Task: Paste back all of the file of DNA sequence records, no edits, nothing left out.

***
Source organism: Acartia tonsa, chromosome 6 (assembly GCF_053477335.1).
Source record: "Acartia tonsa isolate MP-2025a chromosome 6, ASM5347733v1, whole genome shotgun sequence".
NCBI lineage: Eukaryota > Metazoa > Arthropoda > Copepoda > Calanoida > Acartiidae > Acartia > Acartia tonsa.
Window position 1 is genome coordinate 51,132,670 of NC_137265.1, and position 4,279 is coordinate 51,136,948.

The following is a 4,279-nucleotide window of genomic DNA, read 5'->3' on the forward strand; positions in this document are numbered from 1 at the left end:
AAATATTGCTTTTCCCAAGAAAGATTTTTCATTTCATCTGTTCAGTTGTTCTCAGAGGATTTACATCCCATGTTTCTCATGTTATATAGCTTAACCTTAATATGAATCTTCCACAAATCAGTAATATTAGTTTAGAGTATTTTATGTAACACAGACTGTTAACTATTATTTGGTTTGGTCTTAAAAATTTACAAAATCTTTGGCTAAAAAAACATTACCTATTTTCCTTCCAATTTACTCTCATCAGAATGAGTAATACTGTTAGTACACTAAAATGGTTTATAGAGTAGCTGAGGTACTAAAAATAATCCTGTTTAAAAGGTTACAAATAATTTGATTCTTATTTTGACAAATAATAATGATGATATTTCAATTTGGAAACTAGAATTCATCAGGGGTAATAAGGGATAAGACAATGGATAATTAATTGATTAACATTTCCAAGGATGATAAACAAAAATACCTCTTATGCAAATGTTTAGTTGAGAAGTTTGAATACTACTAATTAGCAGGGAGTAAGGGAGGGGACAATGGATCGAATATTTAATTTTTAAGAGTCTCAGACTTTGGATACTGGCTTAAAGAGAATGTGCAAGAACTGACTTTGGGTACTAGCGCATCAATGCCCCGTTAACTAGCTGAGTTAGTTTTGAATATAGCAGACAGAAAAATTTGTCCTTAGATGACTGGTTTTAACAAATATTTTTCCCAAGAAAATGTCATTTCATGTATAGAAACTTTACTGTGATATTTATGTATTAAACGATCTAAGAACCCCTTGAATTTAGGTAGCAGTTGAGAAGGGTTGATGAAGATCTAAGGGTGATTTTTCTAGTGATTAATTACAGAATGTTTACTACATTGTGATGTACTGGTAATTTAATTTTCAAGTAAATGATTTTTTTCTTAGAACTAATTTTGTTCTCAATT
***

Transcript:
Source organism: Acartia tonsa, chromosome 6 (assembly GCF_053477335.1).
Source record: "Acartia tonsa isolate MP-2025a chromosome 6, ASM5347733v1, whole genome shotgun sequence".
NCBI lineage: Eukaryota > Metazoa > Arthropoda > Copepoda > Calanoida > Acartiidae > Acartia > Acartia tonsa.
Window position 1 is genome coordinate 51,132,670 of NC_137265.1, and position 4,279 is coordinate 51,136,948.

The following is a 4,279-nucleotide window of genomic DNA, read 5'->3' on the forward strand; positions in this document are numbered from 1 at the left end:
AAATATTGCTTTTCCCAAGAAAGATTTTTCATTTCATCTGTTCAGTTGTTCTCAGAGGATTTACATCCCATGTTTCTCATGTTATATAGCTTAACCTTAATATGAATCTTCCACAAATCAGTAATATTAGTTTAGAGTATTTTATGTAACACAGACTGTTAACTATTATTTGGTTTGGTCTTAAAAATTTACAAAATCTTTGGCTAAAAAAACATTACCTATTTTCCTTCCAATTTACTCTCATCAGAATGAGTAATACTGTTAGTACACTAAAATGGTTTATAGAGTAGCTGAGGTACTAAAAATAATCCTGTTTAAAAGGTTACAAATAATTTGATTCTTATTTTGACAAATAATAATGATGATATTTCAATTTGGAAACTAGAATTCATCAGGGGTAATAAGGGATAAGACAATGGATAATTAATTGATTAACATTTCCAAGGATGATAAACAAAAATACCTCTTATGCAAATGTTTAGTTGAGAAGTTTGAATACTACTAATTAGCAGGGAGTAAGGGAGGGGACAATGGATCGAATATTTAATTTTTAAGAGTCTCAGACTTTGGATACTGGCTTAAAGAGAATGTGCAAGAACTGACTTTGGGTACTAGCGCATCAATGCCCCGTTAACTAGCTGAGTTAGTTTTGAATATAGCAGACAGAAAAATTTGTCCTTAGATGACTGGTTTTAACAAATATTTTTCCCAAGAAAATGTCATTTCATGTATAGAAACTTTACTGTGATATTTATGTATTAAACGATCTAAGAACCCCTTGAATTTAGGTAGCAGTTGAGAAGGGTTGATGAAGATCTAAGGGTGATTTTTCTAGTGATTAATTACAGAATGTTTACTACATTGTGATGTACTGGTAATTTAATTTTCAAGTAAATGATTTTTTTCTTAGAACTAATTTTGTTCTCAATT